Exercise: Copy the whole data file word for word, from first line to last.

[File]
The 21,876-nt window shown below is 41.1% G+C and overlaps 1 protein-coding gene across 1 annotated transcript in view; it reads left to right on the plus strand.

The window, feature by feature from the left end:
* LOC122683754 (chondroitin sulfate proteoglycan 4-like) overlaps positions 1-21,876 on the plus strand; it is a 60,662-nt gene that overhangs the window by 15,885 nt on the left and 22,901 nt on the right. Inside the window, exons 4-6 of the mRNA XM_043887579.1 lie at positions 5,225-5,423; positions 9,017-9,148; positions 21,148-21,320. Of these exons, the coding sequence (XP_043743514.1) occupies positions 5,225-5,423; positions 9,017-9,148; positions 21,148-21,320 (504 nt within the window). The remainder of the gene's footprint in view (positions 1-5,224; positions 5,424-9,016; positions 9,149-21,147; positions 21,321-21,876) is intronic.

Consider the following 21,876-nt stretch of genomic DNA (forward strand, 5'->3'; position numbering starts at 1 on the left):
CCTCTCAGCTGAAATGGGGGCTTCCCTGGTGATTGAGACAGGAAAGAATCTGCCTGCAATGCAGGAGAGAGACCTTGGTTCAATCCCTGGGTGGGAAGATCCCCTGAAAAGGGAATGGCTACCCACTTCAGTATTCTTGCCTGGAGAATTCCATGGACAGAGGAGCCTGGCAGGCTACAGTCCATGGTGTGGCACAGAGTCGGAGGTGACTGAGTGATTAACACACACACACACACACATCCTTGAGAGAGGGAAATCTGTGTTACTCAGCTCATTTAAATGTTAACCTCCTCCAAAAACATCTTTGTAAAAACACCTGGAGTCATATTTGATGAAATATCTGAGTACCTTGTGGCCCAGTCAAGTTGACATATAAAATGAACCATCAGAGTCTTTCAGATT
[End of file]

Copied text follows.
The 21,876-nt window shown below is 41.1% G+C and overlaps 1 protein-coding gene across 1 annotated transcript in view; it reads left to right on the plus strand.

The window, feature by feature from the left end:
* LOC122683754 (chondroitin sulfate proteoglycan 4-like) overlaps positions 1-21,876 on the plus strand; it is a 60,662-nt gene that overhangs the window by 15,885 nt on the left and 22,901 nt on the right. Inside the window, exons 4-6 of the mRNA XM_043887579.1 lie at positions 5,225-5,423; positions 9,017-9,148; positions 21,148-21,320. Of these exons, the coding sequence (XP_043743514.1) occupies positions 5,225-5,423; positions 9,017-9,148; positions 21,148-21,320 (504 nt within the window). The remainder of the gene's footprint in view (positions 1-5,224; positions 5,424-9,016; positions 9,149-21,147; positions 21,321-21,876) is intronic.

Consider the following 21,876-nt stretch of genomic DNA (forward strand, 5'->3'; position numbering starts at 1 on the left):
CCTCTCAGCTGAAATGGGGGCTTCCCTGGTGATTGAGACAGGAAAGAATCTGCCTGCAATGCAGGAGAGAGACCTTGGTTCAATCCCTGGGTGGGAAGATCCCCTGAAAAGGGAATGGCTACCCACTTCAGTATTCTTGCCTGGAGAATTCCATGGACAGAGGAGCCTGGCAGGCTACAGTCCATGGTGTGGCACAGAGTCGGAGGTGACTGAGTGATTAACACACACACACACACACATCCTTGAGAGAGGGAAATCTGTGTTACTCAGCTCATTTAAATGTTAACCTCCTCCAAAAACATCTTTGTAAAAACACCTGGAGTCATATTTGATGAAATATCTGAGTACCTTGTGGCCCAGTCAAGTTGACATATAAAATGAACCATCAGAGTCTTTCAGATT